Thoughts on Eating Locally

Eating local is something that is on the tip of everyone’s tongue these days–you’ve heard it–look at labels, shop at farmers’ markets, etc, etc. I agree, I would rather have my food come from nearby than shipped halfway across the country where it had to be picked before ripening so it could hold up to the shipping process. I do shop at farmers’ markets, a fair amount, though mostly for the cheap stuff, since I can’t often afford $14/lb lamb and the such.

Where my issue with this is comes from who I’m supporting. I love the idea of supporting my local farmers’ over the huge coporate stores, but I don’t often shop in those, so when I am shopping at the farmers’ market, it is the mom and pop asian markets that are losing my business. I used to feel guilty when I went to the asian market, I don’t know how my duck was raised, I don’t know where my greens were grown. I know the tofu comes from the factory down the street, so that is nice (though it is 50 cents cheaper at the factory). For a while I had felt guilty buying at the asian mart, supporting the wrong people, not getting local produce. Then today I realized I am eating locally, a different kind of locally.

When I say I eat locally, I want it to mean I support my community. Whether this means that my greens are grown in Carnation or it means that I’m supporting the immigrant couple that run the Ethiopian store down the street (Piassa Market), I know that my money is staying here in Seattle. Maybe my lentils aren’t grown nearby, but the money I’m paying for them is paying for my neighborhood to remain diverse. Perhaps my bok choy comes from California, but the money I pay for it is going to pay to raise children here in Seattle. I may not know where my mango comes from, but I know that by eating locally that no company in Minnesota or Boston is hording my milk money.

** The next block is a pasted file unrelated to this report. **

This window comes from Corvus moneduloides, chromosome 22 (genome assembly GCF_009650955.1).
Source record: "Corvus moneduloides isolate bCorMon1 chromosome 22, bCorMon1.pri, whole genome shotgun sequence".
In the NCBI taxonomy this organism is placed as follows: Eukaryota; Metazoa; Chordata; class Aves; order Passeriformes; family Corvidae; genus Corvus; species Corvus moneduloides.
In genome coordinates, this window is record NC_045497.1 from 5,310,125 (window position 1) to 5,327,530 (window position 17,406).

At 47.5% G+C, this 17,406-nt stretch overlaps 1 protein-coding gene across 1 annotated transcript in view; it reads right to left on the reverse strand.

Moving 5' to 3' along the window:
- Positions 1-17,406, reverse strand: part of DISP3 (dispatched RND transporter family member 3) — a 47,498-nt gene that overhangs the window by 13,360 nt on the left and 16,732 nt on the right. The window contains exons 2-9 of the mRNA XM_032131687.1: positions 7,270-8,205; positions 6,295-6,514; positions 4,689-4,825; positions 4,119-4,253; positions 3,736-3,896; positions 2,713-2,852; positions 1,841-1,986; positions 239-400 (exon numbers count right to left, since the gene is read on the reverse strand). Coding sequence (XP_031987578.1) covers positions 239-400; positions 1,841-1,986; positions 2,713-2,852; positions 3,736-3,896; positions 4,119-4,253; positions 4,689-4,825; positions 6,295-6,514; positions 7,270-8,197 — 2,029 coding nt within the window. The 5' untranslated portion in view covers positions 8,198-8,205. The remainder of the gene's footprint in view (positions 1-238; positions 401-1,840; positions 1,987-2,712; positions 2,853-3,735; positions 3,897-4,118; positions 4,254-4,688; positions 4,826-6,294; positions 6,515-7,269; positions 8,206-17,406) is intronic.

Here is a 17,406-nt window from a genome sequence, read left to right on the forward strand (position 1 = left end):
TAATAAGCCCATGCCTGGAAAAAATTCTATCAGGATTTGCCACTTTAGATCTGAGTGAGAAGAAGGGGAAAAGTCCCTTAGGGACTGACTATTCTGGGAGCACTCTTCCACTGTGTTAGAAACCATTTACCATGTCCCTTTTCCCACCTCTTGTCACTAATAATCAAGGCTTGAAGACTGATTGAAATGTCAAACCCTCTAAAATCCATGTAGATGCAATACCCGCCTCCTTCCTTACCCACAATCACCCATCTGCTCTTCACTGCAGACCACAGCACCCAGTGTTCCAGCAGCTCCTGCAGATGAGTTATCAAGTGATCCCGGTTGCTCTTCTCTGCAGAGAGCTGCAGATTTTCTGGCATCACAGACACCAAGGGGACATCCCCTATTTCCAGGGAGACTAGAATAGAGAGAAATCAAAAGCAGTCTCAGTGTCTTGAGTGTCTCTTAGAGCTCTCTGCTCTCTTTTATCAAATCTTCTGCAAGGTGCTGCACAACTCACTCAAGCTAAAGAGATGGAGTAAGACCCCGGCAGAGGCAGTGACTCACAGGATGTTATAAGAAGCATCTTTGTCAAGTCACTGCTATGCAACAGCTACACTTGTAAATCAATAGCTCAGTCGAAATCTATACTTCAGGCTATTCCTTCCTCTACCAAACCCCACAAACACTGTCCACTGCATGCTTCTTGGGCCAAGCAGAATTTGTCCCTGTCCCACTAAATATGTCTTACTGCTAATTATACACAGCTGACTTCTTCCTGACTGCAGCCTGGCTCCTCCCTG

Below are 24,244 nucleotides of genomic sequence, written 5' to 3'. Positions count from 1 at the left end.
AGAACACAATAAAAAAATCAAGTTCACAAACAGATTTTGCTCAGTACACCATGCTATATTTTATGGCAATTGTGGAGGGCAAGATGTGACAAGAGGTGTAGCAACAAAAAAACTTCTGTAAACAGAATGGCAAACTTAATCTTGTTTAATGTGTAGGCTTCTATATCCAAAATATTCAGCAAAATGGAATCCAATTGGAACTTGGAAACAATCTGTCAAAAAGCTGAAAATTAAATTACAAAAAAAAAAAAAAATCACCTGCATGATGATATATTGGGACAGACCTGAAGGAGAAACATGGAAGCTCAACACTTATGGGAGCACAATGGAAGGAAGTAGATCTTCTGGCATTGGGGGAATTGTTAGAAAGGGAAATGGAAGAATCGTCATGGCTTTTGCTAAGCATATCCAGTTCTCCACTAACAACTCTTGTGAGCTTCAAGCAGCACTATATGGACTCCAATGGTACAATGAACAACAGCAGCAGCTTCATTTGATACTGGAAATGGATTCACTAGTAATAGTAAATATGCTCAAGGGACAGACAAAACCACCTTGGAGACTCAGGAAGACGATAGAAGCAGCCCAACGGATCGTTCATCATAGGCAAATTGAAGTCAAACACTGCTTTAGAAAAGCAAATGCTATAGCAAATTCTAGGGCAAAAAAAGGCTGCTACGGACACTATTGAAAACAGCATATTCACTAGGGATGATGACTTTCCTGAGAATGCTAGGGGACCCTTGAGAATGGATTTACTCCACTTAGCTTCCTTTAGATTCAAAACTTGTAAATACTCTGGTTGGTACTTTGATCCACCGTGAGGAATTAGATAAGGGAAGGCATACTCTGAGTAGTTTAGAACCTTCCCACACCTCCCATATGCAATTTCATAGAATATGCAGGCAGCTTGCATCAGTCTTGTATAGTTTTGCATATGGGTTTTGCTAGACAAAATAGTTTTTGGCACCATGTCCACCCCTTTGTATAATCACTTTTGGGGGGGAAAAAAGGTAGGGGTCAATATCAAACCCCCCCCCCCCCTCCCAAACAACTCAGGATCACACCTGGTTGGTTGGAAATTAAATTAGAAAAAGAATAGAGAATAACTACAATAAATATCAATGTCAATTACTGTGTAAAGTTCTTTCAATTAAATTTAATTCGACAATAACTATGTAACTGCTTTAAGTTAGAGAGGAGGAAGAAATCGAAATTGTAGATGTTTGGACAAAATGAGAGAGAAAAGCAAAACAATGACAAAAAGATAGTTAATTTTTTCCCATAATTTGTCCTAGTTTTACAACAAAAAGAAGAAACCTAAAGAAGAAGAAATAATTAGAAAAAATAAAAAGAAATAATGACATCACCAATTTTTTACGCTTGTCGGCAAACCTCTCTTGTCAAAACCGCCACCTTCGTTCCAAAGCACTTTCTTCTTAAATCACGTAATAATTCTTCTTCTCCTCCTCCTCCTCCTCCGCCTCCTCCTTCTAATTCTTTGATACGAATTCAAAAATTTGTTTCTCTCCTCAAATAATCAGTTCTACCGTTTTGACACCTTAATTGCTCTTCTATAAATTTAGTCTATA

I’m going to a dinner entitled “Eat Local” tonight. I’m interested in where the organizers feel these options lie on the spectrum of locality.


2 Responses

  1. Hi Gnome,

    I read your eating local post & it really struck a chord with me… I am a passionate locavore & often blog about that topic, but I recently quit a job that I loved (long, sad story) & kissed my paycheck goodbye. Now that I’m in an entrepreneur phase, I am forced to weigh every purchase with great thought as I need to stretch my dollars as far as they can go. Fortunately I am a big fan of all the great multi-cultural groceries in the Seattle/Renton/Kent/Shoreline outskirts & am constantly amazed at how many bags of groceries I can walk out with for so little money.

    That being said, I was excited to see the Columbia City Farmer’s Market open this week & carefully made my rounds to determine who had the best prices & what I would actually use. I think one thing I’ve fallen prey to over the years is walking out with heaps of gorgeous produce that slowly wilts & decays in the fridge, bread that goes stale, nubs of cheese that dry into hockey pucks or become foul furry creatures. What I’ve learned is that like an $80 sweater that’s made well & that I will wear for years & years, good quality products go a long way.

    So instead of buying three cheeses, I buy one absolutely to-die-for piece & make sure we savor every bite. I freeze any uneaten bread a day or so after buying it, & then I have impromptu sandwich material that I only need to reheat in the oven. I do as many other people do & shop for vegetables that I will use tonight or tomorrow, & then shop fresh later in the week once I know what our schedule is so that beautiful rainbow chard I couldn’t live without has a ghost of a chance.

    What did I buy at the farmer’s market this week? A beautiful bunch of curly kale & gorgeously slim baby leeks which we put on the grill. Both were a dollar, both were from Vietnamese farmer’s. Oh yeah, & some yukon gold potatoes for $3 a lb, not cheap, but I’m betting they’ll be creamy & flavorful & worth the splurge. It’s all a balancing act, you know?

  2. […] my mind was blown by the community a chicken company had brought together. In 2008, I wrote in my Thoughts on Eating Locally: When I say I eat locally, I want it to mean I support my community. Whether this means that my […]

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